Workbench Talk

Custom Layouts on a Budget

by Raymond G. Potter

Let’s not joke about it; having a layout custom built for you is not an inexpensive endeavor. There’s a lot more involved to it than just whipping out a 4×8 sheet of plywood, tacking down some track, and throwing some ground foam at it.

There are ways, however, that we as layout builders can reduce the costs to a client so that having a dream layout built just for you is still feasible.

One approach we offer gives you several options as to what stages of the layout we can build and what stages we can leave for you to do on your own.  Another of our approaches allows you to choose differing levels of finish detailing for scenery, bridges, tunnels, and structures. These elements are generally the most costly to provide, so cherry picking where to indulge, and where to cut back can help you reduce your costs. Nevertheless, regardless of which approach or set of options you choose, the most expensive part of creating any custom model railroad layout is the labor time. In this regard, model railroad construction is similar to having a custom home designed and built. To complete this project, the tasks involved require the skill sets and disciplines of architecture and engineering, cabinet making, electrical and electronic manufacturing, artistic talent, and the precision finesse of a fine jewelry maker, especially in the smaller scales. Though this may sound daunting, there are many time intensive tasks (and more pleasant endeavors) not involving such demanding skills that you can do on your own, long after your layout is complete and installed.

Let’s look at the O scale layout described above in the Picture of the Month. This layout has complete track and electrical work (the most intimidating part of building a layout for many enthusiasts, even the skilled ones), but the client chose to complete some of the finish work himself. The scenery is intricate, and in places, quite detailed, but the client elected to leave areas more easily reached as projects for himself to super-detail at his leisure. The trees were handled similarly, with the hardest to reach spots, those requiring standing or climbing on the layout, done by us in our shop, with the easier to reach locations left for future development. The ballast work, too, will be completed by the client.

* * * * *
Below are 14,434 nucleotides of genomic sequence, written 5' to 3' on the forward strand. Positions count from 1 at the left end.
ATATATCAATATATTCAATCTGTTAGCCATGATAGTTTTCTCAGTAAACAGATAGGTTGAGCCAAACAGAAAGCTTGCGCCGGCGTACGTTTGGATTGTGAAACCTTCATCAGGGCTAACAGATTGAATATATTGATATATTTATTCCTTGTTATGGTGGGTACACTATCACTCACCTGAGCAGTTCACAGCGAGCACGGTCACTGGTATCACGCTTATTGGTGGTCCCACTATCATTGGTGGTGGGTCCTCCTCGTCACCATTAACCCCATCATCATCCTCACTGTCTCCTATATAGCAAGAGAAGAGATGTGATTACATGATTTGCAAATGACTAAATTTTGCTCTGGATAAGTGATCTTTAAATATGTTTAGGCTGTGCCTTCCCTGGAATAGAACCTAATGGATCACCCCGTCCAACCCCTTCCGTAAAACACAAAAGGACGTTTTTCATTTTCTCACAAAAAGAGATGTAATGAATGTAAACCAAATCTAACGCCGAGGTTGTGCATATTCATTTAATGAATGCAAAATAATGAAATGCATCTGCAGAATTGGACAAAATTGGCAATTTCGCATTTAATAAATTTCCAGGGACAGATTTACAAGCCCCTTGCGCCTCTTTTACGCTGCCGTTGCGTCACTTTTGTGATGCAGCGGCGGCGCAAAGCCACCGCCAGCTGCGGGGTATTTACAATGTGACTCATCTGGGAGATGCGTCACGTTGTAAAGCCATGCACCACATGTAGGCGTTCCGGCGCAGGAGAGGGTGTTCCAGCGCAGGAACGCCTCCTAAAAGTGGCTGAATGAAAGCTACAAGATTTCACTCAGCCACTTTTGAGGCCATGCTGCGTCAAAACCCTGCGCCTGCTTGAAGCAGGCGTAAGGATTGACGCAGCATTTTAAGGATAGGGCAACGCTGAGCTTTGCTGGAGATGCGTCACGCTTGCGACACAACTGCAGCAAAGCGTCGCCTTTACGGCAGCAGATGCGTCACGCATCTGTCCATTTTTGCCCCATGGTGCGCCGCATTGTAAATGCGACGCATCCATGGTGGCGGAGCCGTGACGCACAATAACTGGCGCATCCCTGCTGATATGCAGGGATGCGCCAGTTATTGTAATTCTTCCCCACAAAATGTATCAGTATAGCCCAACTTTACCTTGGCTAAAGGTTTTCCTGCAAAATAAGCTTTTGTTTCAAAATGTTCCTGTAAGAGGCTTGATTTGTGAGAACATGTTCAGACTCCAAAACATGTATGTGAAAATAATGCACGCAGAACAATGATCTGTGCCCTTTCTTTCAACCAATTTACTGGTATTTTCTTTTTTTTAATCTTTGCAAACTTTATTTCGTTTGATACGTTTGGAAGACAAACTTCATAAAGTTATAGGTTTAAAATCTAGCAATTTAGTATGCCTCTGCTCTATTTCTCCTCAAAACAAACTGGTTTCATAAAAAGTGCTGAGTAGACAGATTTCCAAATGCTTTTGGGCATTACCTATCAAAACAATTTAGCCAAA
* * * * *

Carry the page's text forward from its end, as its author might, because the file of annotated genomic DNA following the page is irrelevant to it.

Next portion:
Because the client has  a large collection of operating accessories, he opted for very few custom structures, so we built his towns around the pieces he provided, even embedding the accessories into the street to increase their visual appeal and realism. The area where the client allowed us to go the extra mile was on the bridges, since they are part of the track support system and needed to be done during preliminary assembly. The client opted to have us provide a number of intricate but sturdy bridges with extensive weathering in places to really bring the layout to life. In short, we provided the client with a finished product which he could plug in and enjoy, but still left room for future expansion.

In the end, we at SMARTT  try to do whatever it takes to please a client, often making a new friend in the process. Cost conscious enthusiasts can have us do as little as benchwork, trackwork, and electrical, and save the scenery and structures for themselves. Alternately, they can take a middle-of-the-road approach as we discussed above and have SMARTT  complete all the difficult hard-to-reach areas which become hard work to complete after delivery, as opposed to being a leisurely pleasure-time activity. Finally, we still offer the choice of a complete, museum-quality, mega-detailed layout with no compromise.

This hobby is all about fun, and letting us provide you with a layout that has as much or as little as you like can be an effective strategy in today’s more difficult economic times.  Give us a call, and we’ll help you decide what features you desperately want and what you can leave for later. We’ll do the hard work and leave the fun for you.

from the June, 2011 SMARTT Newsletter

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